Plants reproduce both sexually and asexually. Although sexual reproduction is part of the typical life cycle of plants, for a variety of reasons a plant may reproduce asexually. Exact duplicates of a plant, called clones, are formed by asexual reproduction.
Asexual reproduction involves the production of offspring through the formation of propagules by mitosis (the process of nuclear cell division). Because genetic recombination does not occur in mitosis, the offspring are genetically identical to the parent plant.
Asexual reproduction does not occur in all plants; some reproduce asexually only when humans intervene. Asexual reproduction occurs when a single plant produces a vegetative propagule that develops into a separate free-living plant. Many of the propagules that support asexual reproduction are actually highly modified branches. Others are modified roots.
In rare instances, the tissues of leaves may be modified by nature to support asexual reproduction. The propagules of asexual reproduction vary enormously. They are often found in catalogs describing “bulbs,” but technically they include true bulbs, corms, stolons, tubers, rhizomes, turions, pseudobulbs, and fleshy roots.
Bulbs, corms, stolons, tubers, rhizomes, and turions are all modified stems. Bulbs are modified stem bases that develop underground. The stem is shortened and thickened to produce a mass of tissue shaped like a coin or like a child’s toy top. Scale like leaves with thickened bases are attached to the base of the bulb.
growth in the growing season and may support the flowering and fruiting of the plant.
In tunicate bulbs, a cloak of dried leaves surrounds the outside of the bulb. These dried leaves provide a barrier to desiccation and allow the tunicate bulbs to be stored above ground for weeks or even months.
Onions (Allium cepa) and daffodils (Narcissus) are examples of tunicate bulbs. Other bulbs have no cloak and usually have shorter, less cylindrical leaves. These scaly bulbs dry quickly when kept above ground and usually develop flowers only after a more normal, aerial branch system forms. Lilies (Lilium) have scaly bulbs.
Stems of both tunicate and scaly bulbs can branch. Below ground, branches appear at first as miniature bulbs (bulbils or bulblets). Bulblets take their energy from the parent bulb but eventually produce aerial stems or leaves and can be separated from the parent.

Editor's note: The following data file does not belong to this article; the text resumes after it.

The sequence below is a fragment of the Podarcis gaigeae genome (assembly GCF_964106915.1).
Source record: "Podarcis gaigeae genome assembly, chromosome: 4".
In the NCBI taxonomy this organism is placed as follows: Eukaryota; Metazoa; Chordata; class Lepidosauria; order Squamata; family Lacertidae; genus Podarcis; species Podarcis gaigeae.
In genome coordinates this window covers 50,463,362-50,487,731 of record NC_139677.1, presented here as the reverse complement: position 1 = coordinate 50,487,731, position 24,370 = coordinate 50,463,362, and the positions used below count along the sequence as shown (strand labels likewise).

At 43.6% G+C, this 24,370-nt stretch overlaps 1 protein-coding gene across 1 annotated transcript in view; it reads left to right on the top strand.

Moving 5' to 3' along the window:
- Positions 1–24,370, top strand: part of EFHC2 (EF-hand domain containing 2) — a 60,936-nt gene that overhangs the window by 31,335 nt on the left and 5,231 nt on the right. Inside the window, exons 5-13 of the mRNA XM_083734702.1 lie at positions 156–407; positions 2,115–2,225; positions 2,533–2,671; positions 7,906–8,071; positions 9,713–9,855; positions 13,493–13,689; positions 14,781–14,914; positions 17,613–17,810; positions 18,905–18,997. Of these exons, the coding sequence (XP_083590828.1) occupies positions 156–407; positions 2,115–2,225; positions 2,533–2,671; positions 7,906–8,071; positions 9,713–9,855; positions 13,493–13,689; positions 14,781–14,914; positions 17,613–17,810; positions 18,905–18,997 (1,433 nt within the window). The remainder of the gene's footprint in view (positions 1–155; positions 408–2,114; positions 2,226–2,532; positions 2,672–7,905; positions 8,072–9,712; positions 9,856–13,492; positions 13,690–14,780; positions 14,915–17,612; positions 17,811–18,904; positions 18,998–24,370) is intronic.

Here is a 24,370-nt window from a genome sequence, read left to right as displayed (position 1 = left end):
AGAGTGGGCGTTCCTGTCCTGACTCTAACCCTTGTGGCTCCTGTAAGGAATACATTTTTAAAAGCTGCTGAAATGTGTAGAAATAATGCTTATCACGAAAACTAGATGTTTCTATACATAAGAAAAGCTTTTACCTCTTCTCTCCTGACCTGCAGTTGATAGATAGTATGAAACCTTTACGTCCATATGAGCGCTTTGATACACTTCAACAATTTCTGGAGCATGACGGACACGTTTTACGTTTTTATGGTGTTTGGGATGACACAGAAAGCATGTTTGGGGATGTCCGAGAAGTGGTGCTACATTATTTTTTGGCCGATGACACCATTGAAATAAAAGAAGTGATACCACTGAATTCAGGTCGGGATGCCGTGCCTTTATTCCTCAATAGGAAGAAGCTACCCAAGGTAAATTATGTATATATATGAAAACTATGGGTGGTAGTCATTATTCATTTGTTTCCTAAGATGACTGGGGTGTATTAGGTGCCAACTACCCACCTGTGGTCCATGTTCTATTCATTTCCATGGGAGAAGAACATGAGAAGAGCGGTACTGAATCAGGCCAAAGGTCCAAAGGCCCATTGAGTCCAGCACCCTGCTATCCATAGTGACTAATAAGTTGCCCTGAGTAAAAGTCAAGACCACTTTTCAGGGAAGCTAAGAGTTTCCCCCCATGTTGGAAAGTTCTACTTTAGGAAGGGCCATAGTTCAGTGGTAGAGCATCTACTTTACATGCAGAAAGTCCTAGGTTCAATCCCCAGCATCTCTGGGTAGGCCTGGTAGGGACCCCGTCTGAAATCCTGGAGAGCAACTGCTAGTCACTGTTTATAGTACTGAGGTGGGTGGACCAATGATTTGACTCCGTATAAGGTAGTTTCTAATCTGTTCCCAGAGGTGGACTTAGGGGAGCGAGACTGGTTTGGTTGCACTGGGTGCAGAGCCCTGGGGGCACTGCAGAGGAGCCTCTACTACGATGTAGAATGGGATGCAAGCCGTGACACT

Profuse branching can be stimulated by wounding the stem of the parent bulb. All the bulbs produced by this technique are clones, identical to the parent in their genetic makeup and physical characteristics.
Corms and Tubers
Corms do not store significant amounts of starch; it is instead stored primarily in the basal plate of the stem. Branches of the corm stem produce new, miniature corms (cormels). Wounding the parent stem stimulates greater branching. Gladiolus and crocus are two common garden plants that produce corms.
Tubers are thick, starchy stems that form usually at the tip of a stolon, runner, or tiller. Tubers may form on the soil surface or below ground. A familiar example is the white or Irish potato (Solanum tuberosum). The leaves on most tubers are much smaller than the leaves on other parts of the stem, but above each leaf on the tuber is a well developed axillary bud, commonly called an eye.
The axillary bud has the potential to elongate, forming a complete and fully developed branch. If the stolon connecting the tuber to the parent plant dies, the branch from the eye of the tuber becomes an independent clone of the parent plant.
Most tubers contain many eyes. If the tuber is cut into smaller pieces, each containing an eye, each piece develops a rhizome, which in turn develops a newtuber. By this technique, a significant increase in the number of plants can be obtained.
The cut pieces of tuber are initially prone to decay, but after they have dried for a few days, they heal over with a layer of callus which protects them like a skin. Cutting tubers into small “seed” pieces is a common method for propagating tuber-forming species.
Rhizomes, Stolons, and Fleshy Roots
source for the formation of a new plant, so too can pieces of a rhizome.
Many ferns and fern allies propagate naturally by rhizomes. Large stands of these plants can form from a single individual as the rhizomes grow and branch. Eventually, older pieces of the rhizome die, leaving a population of individuals that all have identical genetic characteristics.
Stolons are long, thin, horizontal stems, also called runners or tillers, which grow along the surface of the ground. When the stolon has grown far enough from the parent plant, the growth pattern changes, and a crown, or tuber, forms. A crown is a compressed stem mass with leaves arranged close to one another, also called a rosette. Within the crown, roots format the points of attachment of the leaves to the stems.
If the stolon is broken or dies, the crown becomes an independent clone of the parent plant. In this way, a large number of off-spring can be produced from a single plant. This is a mechanism of reproduction of the strawberry (Fragaria) and is also a common reproductive mechanism for grasses, including crab grass (Digitaria sanguinalis) and quack grass (Agropyron repens).
Fleshy roots store energy that can be useful for asexual propagation. Most require at least a small amount of stem tissue to support cell growth and differentiation. The true yam (Dioscorea) is a tuber, but the sweet potato (Ipomoea batatas) is a fleshy root which can easily be propagated asexually. Many buttercups (Ranunculus) are also propagated by breaking up the clumps of their fleshy roots.